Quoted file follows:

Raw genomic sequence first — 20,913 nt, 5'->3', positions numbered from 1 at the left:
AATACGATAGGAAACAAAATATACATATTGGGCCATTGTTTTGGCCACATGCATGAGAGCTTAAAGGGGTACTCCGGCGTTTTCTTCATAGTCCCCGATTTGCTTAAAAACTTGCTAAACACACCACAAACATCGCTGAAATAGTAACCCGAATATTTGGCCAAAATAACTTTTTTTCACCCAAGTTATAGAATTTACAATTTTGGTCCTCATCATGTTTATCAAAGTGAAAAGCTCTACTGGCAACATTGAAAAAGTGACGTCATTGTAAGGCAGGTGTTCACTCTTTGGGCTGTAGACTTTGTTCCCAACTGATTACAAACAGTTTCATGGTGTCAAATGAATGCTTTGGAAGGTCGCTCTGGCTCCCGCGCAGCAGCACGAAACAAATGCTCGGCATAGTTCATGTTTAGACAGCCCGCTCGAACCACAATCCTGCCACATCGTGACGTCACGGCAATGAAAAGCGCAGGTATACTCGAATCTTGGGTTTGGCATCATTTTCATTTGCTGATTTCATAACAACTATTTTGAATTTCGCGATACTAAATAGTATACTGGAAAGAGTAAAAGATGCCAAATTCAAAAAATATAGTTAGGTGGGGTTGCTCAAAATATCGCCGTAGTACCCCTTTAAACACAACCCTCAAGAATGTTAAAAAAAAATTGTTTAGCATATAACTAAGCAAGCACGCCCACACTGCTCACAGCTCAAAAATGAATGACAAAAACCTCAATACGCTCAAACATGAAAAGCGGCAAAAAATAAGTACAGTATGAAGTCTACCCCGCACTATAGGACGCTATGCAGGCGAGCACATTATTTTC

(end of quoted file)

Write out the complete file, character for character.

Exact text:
Raw genomic sequence first — 20,913 nt, 5'->3', positions numbered from 1 at the left:
AATACGATAGGAAACAAAATATACATATTGGGCCATTGTTTTGGCCACATGCATGAGAGCTTAAAGGGGTACTCCGGCGTTTTCTTCATAGTCCCCGATTTGCTTAAAAACTTGCTAAACACACCACAAACATCGCTGAAATAGTAACCCGAATATTTGGCCAAAATAACTTTTTTTCACCCAAGTTATAGAATTTACAATTTTGGTCCTCATCATGTTTATCAAAGTGAAAAGCTCTACTGGCAACATTGAAAAAGTGACGTCATTGTAAGGCAGGTGTTCACTCTTTGGGCTGTAGACTTTGTTCCCAACTGATTACAAACAGTTTCATGGTGTCAAATGAATGCTTTGGAAGGTCGCTCTGGCTCCCGCGCAGCAGCACGAAACAAATGCTCGGCATAGTTCATGTTTAGACAGCCCGCTCGAACCACAATCCTGCCACATCGTGACGTCACGGCAATGAAAAGCGCAGGTATACTCGAATCTTGGGTTTGGCATCATTTTCATTTGCTGATTTCATAACAACTATTTTGAATTTCGCGATACTAAATAGTATACTGGAAAGAGTAAAAGATGCCAAATTCAAAAAATATAGTTAGGTGGGGTTGCTCAAAATATCGCCGTAGTACCCCTTTAAACACAACCCTCAAGAATGTTAAAAAAAAATTGTTTAGCATATAACTAAGCAAGCACGCCCACACTGCTCACAGCTCAAAAATGAATGACAAAAACCTCAATACGCTCAAACATGAAAAGCGGCAAAAAATAAGTACAGTATGAAGTCTACCCCGCACTATAGGACGCTATGCAGGCGAGCACATTATTTTC